A narrow, wet grassy path, soggy in places – maybe not everyone’s idea of paradise, but ambling along in my Formula One Chariot it is an alluring place. The almost silent motors of my magic Trekinetic wheelchair do not compete with the soothing sounds of the breeze rustling tall rushes all around me. I don’t think the birds hear the wheels: I am meandering in the large Avalon Marshes in Somerset, at the RSPB’s Ham Wall Reserve.
Last outing we visited the small Langford Lakes Nature Reserve of Wiltshire Wildlife Trust – a joy of bitumen, gravel and grass tracks around water where the new Chariot had taken me down an unusually wet incline of long grass to the hide on the edge of ‘Long Pond’ with a view at wheelchair level.
Here by a Ham Wall lake, I am seriously taking on steering narrow. The ducks I encounter are various – small chic Tufted Ducks with black heads, backs and feet, gleaming white body and bluish beak. Larger, looking staid and sturdy, are the Shovelers, with broad spoon-like bills and males with dramatic colour contrast of white, rich terracotta, black, and iridescent dark green. The tufty grass path runs tight up to the edge of the lake, one could almost reach out through the net of stems and scoop the water – a great feeling of being right in there amongst wild things.
Peter is behind me, and he’s now wonderfully independent, framing up a photo of the green hill topped by Glastonbury Tor visible beyond the far side of the lake… no worries now about wheels bogging in and twisting about like a skewed supermarket trolley, no heaving and straining for a struggling carer.
This is a very wheelchair friendly place, free to disabled visitors and a carer (including non-members), easy car parking … and plenty of availability. Friendly volunteers manning the entrance give helpful terrain accessibility advice under present weather conditions, and tips of what’s happening on the ‘good sightings and where’ front. Some paths are so smooth a traditional wheelchair would be mostly comfortable, just a bit bumpy in places and the slope on some ditch bridges would demand a pretty fit pusher.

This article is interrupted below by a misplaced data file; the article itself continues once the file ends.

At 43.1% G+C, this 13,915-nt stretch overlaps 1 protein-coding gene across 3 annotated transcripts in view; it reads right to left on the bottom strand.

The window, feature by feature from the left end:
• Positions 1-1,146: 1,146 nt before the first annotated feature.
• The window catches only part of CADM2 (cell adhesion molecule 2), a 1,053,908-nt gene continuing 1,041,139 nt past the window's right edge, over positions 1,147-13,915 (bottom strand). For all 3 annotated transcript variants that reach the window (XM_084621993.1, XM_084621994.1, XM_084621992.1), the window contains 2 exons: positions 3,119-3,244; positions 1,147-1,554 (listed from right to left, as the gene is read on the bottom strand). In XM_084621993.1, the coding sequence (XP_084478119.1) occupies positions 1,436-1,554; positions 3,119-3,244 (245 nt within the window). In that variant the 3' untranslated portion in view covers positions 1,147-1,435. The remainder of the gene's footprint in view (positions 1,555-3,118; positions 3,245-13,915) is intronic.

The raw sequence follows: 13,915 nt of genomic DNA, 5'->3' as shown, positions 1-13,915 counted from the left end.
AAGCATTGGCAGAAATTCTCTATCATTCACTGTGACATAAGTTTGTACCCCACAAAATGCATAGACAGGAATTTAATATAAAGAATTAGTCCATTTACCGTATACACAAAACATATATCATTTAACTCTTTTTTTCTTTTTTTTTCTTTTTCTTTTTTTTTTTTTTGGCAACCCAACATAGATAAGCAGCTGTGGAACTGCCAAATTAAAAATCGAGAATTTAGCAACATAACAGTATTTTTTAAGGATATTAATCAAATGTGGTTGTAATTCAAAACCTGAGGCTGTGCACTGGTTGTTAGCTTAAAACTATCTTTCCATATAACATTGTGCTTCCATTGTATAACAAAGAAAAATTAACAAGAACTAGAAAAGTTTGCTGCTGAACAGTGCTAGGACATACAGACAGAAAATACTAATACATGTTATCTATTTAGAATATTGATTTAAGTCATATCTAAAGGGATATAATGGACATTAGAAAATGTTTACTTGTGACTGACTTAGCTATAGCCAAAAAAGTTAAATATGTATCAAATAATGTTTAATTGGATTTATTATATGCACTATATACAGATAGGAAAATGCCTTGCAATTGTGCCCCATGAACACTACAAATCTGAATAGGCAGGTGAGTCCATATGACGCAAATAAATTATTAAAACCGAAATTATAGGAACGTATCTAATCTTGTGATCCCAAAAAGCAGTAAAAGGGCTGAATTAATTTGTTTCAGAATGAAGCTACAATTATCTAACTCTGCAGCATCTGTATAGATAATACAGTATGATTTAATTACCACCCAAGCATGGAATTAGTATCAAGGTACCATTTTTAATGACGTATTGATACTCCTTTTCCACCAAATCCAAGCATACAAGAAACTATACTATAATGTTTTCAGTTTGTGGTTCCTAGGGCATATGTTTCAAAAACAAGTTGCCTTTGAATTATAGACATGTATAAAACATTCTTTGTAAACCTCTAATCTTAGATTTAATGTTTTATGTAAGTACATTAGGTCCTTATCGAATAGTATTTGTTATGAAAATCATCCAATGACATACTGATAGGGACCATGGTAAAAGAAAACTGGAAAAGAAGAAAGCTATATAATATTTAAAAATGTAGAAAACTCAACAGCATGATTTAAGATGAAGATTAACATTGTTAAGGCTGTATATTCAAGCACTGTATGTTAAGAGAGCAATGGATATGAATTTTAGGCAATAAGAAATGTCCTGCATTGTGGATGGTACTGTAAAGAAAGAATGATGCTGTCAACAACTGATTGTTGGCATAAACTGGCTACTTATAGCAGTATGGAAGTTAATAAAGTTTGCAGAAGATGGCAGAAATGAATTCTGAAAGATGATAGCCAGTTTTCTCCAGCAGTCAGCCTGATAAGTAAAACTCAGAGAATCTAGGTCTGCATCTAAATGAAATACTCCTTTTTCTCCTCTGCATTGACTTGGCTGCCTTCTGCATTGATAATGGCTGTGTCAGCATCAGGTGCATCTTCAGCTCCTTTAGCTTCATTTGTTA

My magic Chariot takes the steep slope bridge no problem, even though I do it too slow… my little control panel notifies me it was a bit of a strain taking the cautious slow-motion approach at speed 1 (so slow up this gradient, a stranger overtaking with an energetic dog pulling hard on his lead jokes as she is hauled by and offers me the dog!) So I’ll go for it at speed next time. Descending the other side, Peter tilts the seat back to keep my centre of gravity back and I feel less on the edge of a precipice. I am probably over nervous about such first-time downward prospects, but I have added to life’s complications with a titanium wrist, ‘a salvage job’ the surgeon called it, and I only have one more to go – hands and arms are vital as mobility aids at times!
My Chariot trundles along one of several curving wooden slatted walkways towards a hide on a promontory; a slight vibration through my seat, but it would have been a judder on the traditional slung wheelchair seat. While still on the move, three more firsts appear – a Reed Warbler, a Marsh Harrier, a large rare hawk safe in these protective dense reed beds. Out of the blue, a sturdy smaller version of a heron flies up then disappears – unbelievably it is a Bittern, an incredibly elusive bird that boom like foghorns).
Masses of people have suddenly arrived, and I am now manoeuvring my Chariot in a new setting – one of infinite unpredictability… that of crowds of humans.
More of that Chariot driving technique next time!…